In a further attempt to differentiate the chain, a pilot program was launched for a Health and Wellness centre. These stores eliminated many of the product selections, limiting the consumer offering to higher margin products and focusing on "healthier" selections. It did not prove successful in the Ontario markets at the time and this similar concept attempted in California in the now failed Elephant Pharmacy chain. This costly investment reflected on the bottom line of the operations during the time period as millions of dollars were invested in the trial.

The current store designs were rooted in a 1995 internal prototype project in the Eglinton Ave store. Challenged with taking a failing location and re-inventing retail for the chain, the design and merchandising team created a new environment for consumers. While the store fell short of the original design offerings, it was the first store to change the main entrance to what is now the common entrance and the flow of merchandise that is in use today in many Rexall Pharma Plus stores. It continued to focus on developing service areas of the store, expanding the cosmetics and pharmacy services. The original prototype store continues to operate successfully.

Oshawa Group, looking to re-focus its energies, divested itself of the Towers chain and then the Pharma Plus chain of stores. The chain was acquired by Katz Pharmacies, a smaller company that operated under the Rexall banner.

Further acquisitions by Katz allowed the company to evolve into Katz Group of Companies which includes in Canada Rexall, Pharma Plus Drugmarts, Drug Trading (Guardian and IDA pharmacies), Meditrust, Herbie's and other discount drug outlets. The company now successfully competes with Shoppers.

2012 purchase of Dell Pharmacies, and sale of Drug Trading[edit]

On January 30, 2012, Katz acquired the 18-store Dell Pharmacies chain that operates in the Hamilton, Ontario area. Dell joined the Rexall chain effective with the announcement.[7]

On January 30, 2012, Katz agreed to sell its Drug Trading Company Ltd. to McKesson Corporation. National Bank Financial analyst Vishal Shreedhar suggested that “... Katz Group wants to exit the small pharmacy-focused independent/franchise business because it is most impacted by recent drug reforms. In contrast, Katz Group’s corporate store business (approx. 420 stores) benefits from stronger brand awareness, greater front store penetration and superior vendor support, making it a better growth platform.”[8]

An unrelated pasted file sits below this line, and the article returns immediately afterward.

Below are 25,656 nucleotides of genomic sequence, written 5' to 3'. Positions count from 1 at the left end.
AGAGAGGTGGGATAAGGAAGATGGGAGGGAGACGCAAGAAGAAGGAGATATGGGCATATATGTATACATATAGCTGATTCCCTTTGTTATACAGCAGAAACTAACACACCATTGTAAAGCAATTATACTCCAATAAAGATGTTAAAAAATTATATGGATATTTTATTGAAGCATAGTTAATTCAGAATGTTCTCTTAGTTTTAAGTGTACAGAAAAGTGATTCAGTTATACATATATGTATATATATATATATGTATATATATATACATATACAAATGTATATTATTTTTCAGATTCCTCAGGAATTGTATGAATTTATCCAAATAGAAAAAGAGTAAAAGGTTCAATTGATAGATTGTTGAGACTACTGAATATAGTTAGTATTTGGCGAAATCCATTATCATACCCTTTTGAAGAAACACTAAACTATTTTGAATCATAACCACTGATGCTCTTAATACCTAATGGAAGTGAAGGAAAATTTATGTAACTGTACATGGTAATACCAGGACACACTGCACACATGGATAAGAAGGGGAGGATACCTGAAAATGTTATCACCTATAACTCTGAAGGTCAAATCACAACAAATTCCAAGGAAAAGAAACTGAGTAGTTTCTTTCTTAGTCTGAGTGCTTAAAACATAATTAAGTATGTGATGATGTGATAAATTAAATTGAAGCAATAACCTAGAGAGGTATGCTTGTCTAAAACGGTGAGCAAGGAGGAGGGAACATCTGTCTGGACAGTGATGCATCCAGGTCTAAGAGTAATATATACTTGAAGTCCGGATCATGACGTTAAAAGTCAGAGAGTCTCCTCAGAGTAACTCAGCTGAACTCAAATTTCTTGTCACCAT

Katz will continue to supply Rexall products to the independent and franchise pharmacies sold to McKesson. The sale is expected to be closed in the first half of 2012.[9]

Snyder Drug[edit]

Snyder Drug is a pharmacy chain based in the Minneapolis-Saint Paul region of the United States. The company entered Chapter 11 bankruptcy proceedings in 2001 and exited in 2003 as it was forced to liquidate its Drug Emporium chain. The company was founded in 1928 by Max Snyder as a downtown Minneapolis, Minnesota cigar store. It began to sell pharmaceuticals by 1931. It was incorporated as Snyder Drug Store in 1939. The chain has about 60 corporate and about 60 independently owned stores.

The company sells under the name Snyder Drug Stores. Western Drug was sold to CVS/pharmacy in the summer of 2008 and or closed. In early 2009 Snyder's closed 20 stores. The stores' script files were sold to other companies. Snyder's still operates a handful of stores.

It was announced on January 13, 2010 that all Snyder stores were being sold to Walgreens at the end of the month. Walgreens said they will continue to operate most stores while closing some and transferring the prescription records to nearby Walgreens stores.[10]

Rexall Sports[edit]

Rexall Sports is subsidiary of the Katz Group which owns and operates several professional sports franchises. Rexall-owned teams include the Edmonton Oilers (National Hockey League), the Edmonton Oil Kings (Western Hockey League), the Bakersfield Condors (East Coast Hockey League), and the Edmonton Capitals (Former North American League baseball team).

Sports venues with Rexall naming rights[edit]

Rexall Place in Edmonton, Alberta, in Canada is the home of both the Edmonton Oilers of the National Hockey League and the Edmonton Oil Kings of the Western Hockey League. The Katz Group of Companies purchased the naming rights to the arena. Daryl Katz, head of the Katz Group, is the owner of the Edmonton Oilers Hockey Club. The Rexall Centre tennis courts are in Toronto, Ontario also in Canada. Rexall is the title sponsor of the Rexall Edmonton Indy IndyCar race at Edmonton City Centre Airport.

See also[edit]


External links[edit]